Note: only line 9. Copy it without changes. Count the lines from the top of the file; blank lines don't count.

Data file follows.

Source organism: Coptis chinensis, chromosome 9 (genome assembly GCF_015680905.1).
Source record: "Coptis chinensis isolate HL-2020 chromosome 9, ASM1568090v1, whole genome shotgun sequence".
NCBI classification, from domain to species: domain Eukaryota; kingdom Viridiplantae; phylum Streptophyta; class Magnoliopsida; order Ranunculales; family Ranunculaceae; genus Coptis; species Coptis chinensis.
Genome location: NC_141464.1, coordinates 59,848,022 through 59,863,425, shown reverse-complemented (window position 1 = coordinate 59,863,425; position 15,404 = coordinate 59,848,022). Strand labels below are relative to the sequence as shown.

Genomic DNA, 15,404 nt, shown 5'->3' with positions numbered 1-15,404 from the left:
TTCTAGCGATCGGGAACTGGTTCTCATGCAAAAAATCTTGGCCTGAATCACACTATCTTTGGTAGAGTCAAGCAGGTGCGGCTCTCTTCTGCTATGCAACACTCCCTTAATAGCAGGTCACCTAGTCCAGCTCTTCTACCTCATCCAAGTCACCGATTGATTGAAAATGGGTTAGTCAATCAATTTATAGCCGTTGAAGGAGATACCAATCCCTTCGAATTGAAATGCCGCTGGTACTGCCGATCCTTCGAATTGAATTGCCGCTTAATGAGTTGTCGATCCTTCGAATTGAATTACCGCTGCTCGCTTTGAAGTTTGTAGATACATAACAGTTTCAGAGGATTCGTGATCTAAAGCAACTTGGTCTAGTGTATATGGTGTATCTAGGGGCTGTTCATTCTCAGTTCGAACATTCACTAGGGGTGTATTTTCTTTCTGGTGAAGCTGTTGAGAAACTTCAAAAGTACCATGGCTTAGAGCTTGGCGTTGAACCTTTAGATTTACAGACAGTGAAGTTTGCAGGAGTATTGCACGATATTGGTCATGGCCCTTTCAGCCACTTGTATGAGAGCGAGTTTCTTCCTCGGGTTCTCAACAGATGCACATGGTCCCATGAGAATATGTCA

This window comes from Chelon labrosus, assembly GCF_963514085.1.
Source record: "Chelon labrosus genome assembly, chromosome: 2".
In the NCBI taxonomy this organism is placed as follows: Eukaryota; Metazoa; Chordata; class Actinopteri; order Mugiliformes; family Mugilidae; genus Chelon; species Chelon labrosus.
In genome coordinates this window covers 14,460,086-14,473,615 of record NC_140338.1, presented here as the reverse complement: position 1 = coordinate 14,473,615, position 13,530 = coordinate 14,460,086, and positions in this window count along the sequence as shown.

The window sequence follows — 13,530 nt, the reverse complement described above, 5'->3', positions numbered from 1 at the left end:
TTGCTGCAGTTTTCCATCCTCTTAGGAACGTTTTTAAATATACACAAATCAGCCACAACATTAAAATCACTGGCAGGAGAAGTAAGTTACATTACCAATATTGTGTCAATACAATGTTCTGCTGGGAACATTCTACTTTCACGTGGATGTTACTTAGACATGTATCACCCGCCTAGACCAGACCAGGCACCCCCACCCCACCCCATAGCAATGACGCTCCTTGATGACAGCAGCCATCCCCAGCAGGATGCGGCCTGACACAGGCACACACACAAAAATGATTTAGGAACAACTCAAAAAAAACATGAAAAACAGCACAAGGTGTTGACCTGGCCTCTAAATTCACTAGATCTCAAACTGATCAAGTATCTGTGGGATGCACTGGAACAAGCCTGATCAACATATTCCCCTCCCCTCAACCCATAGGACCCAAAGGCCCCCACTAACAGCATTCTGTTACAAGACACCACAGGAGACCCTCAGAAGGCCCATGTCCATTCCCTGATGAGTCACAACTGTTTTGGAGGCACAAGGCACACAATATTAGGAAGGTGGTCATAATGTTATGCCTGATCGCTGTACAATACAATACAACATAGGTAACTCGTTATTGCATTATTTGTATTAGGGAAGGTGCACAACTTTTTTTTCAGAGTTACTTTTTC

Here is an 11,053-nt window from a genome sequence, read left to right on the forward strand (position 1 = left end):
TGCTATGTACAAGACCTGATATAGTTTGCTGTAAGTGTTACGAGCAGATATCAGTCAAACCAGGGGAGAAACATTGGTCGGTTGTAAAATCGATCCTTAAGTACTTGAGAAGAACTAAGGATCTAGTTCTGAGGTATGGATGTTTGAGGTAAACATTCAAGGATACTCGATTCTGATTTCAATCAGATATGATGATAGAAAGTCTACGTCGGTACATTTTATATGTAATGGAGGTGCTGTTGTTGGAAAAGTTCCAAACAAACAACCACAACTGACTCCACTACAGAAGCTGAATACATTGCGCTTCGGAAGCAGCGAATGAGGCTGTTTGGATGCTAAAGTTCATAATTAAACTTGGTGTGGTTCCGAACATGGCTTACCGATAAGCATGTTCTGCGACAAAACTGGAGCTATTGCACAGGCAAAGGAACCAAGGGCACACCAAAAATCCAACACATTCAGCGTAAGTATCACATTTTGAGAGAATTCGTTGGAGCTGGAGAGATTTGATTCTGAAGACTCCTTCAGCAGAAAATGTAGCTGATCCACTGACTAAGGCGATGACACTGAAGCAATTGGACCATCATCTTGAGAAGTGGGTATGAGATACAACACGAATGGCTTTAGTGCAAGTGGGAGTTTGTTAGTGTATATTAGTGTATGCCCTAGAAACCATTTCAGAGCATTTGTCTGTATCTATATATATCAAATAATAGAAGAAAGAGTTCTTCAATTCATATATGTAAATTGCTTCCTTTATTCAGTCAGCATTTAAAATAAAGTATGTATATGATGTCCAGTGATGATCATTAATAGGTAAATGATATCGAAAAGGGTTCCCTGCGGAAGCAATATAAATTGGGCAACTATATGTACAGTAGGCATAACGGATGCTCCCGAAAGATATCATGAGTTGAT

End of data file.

In the NCBI taxonomy this organism is placed as follows: Eukaryota; Metazoa; Chordata; class Actinopteri; order Mugiliformes; family Mugilidae; genus Chelon; species Chelon labrosus.